Stakes high for Trump, Democrats in Georgia House race

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Democrat Jon Ossoff is running for Congress in the special election contest for the seat vacated by Tom Price in Georgia's 6th Congressional District on April 18, 2017.

(CNN) — The eyes of the political world are on Atlanta’s northern suburbs Tuesday as voters go to the polls in a special election that’s about much more than the House seat up for grabs.

Democrat Jon Ossoff is aiming to win the seat outright — topping 50% and avoiding a runoff. If he succeeds, it would deliver a major blow to President Donald Trump and suggest the GOP’s House majority is in jeopardy in the 2018 midterms.

The race is to replace new Health and Human Services Secretary Tom Price in Georgia’s 6th District — long a reliable Republican stronghold and the seat Newt Gingrich held on his rise to becoming House speaker in the 1990s.

It’s a “jungle primary” featuring 18 candidates — including 11 Republicans and four Democrats. If no one tops 50%, the top two finishers will advance to a June runoff.

Really, though, it’s all about Ossoff — the only candidate who is expected to be in the ballpark of 50%.

The 30-year-old former congressional staffer and documentary filmmaker carries the weight of the anti-Trump resistance on his shoulders. In large part thanks to the liberal blog Daily Kos, Ossoff raised a staggering $8.3 million in the first quarter of 2017 — a figure made possible by his stature as the only Democrat with a clear path to flipping a Republican-held seat in one of the four special elections to replace Trump Cabinet selections this spring.

Ossoff benefits from being the only serious Democrat candidate, while Republicans have seen infighting among their 11 candidates — including several with high-profile support and campaigns, including former Georgia Secretary of State Karen Handel, state Sen. Judson Hill, businessman and former state Sen. Dan Moody and Johns Creek City Councilman Bob Gray.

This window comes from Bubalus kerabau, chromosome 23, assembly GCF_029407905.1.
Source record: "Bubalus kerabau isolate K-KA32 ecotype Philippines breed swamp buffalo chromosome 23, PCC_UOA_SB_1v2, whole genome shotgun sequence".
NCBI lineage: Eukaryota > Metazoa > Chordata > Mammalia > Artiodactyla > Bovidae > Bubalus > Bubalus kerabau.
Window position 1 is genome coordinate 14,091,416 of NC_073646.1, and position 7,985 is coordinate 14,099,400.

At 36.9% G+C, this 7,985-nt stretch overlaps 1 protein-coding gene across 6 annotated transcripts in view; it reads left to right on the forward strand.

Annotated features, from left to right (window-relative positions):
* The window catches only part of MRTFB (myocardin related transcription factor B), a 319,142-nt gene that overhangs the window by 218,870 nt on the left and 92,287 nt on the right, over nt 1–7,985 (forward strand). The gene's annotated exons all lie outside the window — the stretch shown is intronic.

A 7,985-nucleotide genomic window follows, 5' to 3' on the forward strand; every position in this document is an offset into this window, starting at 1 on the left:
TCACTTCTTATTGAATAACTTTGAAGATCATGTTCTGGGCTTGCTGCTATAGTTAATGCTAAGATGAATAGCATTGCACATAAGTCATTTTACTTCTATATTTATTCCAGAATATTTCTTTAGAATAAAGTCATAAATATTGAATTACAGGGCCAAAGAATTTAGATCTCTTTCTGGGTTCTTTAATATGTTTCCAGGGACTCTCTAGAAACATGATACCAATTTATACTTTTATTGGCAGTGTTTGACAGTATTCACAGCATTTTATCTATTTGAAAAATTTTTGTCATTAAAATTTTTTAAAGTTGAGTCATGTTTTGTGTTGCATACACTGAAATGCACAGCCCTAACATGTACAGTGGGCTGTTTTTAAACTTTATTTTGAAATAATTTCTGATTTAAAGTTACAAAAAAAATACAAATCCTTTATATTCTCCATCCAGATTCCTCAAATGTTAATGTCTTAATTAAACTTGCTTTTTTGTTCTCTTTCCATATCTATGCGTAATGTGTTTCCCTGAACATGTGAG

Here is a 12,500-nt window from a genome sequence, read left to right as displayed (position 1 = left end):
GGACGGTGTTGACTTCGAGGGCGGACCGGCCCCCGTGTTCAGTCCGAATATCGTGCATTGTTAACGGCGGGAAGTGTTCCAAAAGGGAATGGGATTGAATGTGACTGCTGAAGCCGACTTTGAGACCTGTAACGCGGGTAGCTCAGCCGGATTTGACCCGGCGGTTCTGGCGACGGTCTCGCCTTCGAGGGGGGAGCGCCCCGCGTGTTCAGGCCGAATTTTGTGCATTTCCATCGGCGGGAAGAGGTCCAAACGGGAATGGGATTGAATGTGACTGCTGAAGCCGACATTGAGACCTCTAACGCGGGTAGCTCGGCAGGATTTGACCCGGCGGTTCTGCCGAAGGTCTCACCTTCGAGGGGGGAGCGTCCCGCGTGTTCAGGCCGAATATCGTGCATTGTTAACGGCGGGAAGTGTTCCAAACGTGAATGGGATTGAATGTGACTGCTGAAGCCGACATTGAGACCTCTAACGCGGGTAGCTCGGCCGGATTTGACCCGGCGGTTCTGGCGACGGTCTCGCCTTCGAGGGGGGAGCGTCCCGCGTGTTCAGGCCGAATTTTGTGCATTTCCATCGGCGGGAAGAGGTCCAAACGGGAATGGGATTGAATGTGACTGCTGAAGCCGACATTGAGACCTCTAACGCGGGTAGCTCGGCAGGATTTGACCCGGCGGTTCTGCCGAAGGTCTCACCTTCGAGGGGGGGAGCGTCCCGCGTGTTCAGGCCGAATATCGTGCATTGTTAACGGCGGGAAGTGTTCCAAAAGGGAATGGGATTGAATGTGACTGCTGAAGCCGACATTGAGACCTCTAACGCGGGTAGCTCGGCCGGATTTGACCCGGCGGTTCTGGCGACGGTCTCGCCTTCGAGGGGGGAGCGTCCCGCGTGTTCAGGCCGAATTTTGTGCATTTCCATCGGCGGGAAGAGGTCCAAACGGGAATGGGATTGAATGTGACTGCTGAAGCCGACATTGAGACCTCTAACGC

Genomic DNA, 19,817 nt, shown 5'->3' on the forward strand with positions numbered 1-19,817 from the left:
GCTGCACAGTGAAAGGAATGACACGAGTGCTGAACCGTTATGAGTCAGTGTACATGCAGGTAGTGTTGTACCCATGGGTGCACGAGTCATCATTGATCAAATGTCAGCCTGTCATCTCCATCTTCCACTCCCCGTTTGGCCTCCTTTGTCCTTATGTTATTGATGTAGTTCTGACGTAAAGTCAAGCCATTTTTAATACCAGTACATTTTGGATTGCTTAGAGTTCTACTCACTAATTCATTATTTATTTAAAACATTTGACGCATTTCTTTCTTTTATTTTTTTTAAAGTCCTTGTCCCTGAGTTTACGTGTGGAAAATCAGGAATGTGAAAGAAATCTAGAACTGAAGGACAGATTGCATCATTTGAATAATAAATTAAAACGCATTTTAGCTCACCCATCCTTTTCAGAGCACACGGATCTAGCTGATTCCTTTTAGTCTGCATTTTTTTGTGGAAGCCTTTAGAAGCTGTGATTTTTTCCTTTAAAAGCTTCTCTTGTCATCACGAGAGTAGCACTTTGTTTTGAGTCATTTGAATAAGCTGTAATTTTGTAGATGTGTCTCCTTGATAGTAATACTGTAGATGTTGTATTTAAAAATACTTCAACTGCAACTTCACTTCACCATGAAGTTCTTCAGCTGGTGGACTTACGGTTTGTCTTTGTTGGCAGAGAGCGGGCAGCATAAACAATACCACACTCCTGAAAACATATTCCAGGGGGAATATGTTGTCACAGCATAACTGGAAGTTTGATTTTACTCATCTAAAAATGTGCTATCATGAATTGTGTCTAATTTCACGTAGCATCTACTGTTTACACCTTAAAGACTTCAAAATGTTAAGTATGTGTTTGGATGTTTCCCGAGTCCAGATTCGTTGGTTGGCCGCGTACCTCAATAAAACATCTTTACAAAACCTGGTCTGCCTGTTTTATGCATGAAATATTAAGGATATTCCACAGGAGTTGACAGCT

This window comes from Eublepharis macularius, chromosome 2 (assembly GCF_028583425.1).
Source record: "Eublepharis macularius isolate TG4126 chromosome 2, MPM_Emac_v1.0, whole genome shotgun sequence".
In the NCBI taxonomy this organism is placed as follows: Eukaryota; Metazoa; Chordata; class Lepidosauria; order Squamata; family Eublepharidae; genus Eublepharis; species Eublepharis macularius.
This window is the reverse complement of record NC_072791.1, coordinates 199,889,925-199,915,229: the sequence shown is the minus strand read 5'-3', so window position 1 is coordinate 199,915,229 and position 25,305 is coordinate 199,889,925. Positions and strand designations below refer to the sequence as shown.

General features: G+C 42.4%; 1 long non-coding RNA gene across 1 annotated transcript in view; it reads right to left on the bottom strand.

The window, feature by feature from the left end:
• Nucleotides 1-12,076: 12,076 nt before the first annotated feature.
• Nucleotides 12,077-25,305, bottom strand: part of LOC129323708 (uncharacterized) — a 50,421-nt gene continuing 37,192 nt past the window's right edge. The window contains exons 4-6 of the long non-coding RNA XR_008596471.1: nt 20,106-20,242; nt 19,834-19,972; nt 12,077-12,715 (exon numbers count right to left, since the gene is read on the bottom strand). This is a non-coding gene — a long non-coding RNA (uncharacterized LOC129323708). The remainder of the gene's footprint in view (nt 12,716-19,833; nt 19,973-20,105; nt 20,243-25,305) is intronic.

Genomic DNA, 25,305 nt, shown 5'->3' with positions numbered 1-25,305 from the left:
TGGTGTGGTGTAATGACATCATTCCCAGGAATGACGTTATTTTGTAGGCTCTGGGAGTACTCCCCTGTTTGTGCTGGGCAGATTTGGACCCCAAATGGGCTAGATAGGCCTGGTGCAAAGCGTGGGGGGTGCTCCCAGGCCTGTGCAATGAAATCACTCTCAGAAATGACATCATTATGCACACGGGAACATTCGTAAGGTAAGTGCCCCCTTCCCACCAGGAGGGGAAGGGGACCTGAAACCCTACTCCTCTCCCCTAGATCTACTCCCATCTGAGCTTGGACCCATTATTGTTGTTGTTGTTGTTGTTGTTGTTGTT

For Democrats, the race also offers a preview of its 2018 roadmap. The suburban district has all the characteristics — diversity, including Latino voters, higher-than-average education levels and a younger population — of those it hopes to flip in areas like Orange County, California, and the Texas suburbs.

It took a sudden evolution for the district to become competitive at all. Mitt Romney carried it over Barack Obama in the 2012 presidential election by more than 23 percentage points, after all.

But 2016 told a much different story. Trump bested Hillary Clinton in the district by just 1.5 points. And Clinton carried Cobb County — a key population base of the district. It was the first time a Democrat had won Cobb County since Georgia’s Jimmy Carter was on the ballot.

Trump has repeatedly weighed in on the race in recent days, tweeting Monday: “The super Liberal Democrat in the Georgia (congressional) race tomorrow wants to protect criminals, allow illegal immigration and raise taxes!”

He also recorded a robocall attacking Ossoff the evening before the special election and telling voters they need to vote for any of the Republicans in the field.

“If you don’t vote tomorrow, Ossoff will raise your taxes, destroy your health care and flood our country with illegal immigrants,” Trump said. “Vote Republican.”

Republicans have long believed that all they must do is survive Tuesday without Ossoff hitting the 50% mark. If he falls short, the party believes Republican voters will coalesce around their nominee, preventing Ossoff’s numbers from climbing any higher in a runoff.

Democrats, though, note that Ossoff — who has dominated the airwaves — has still faced an onslaught of more than $4 million in attack ads from the National Republican Congressional Committee and the Congressional Leadership Fund super PAC.

“Ossoff will finally have an opponent to set up a clear and beneficial contrast. Until now, the Republican candidates have faced very little scrutiny or negative ads,” said Meredith Kelly, the Democratic Congressional Campaign Committee’s communications director.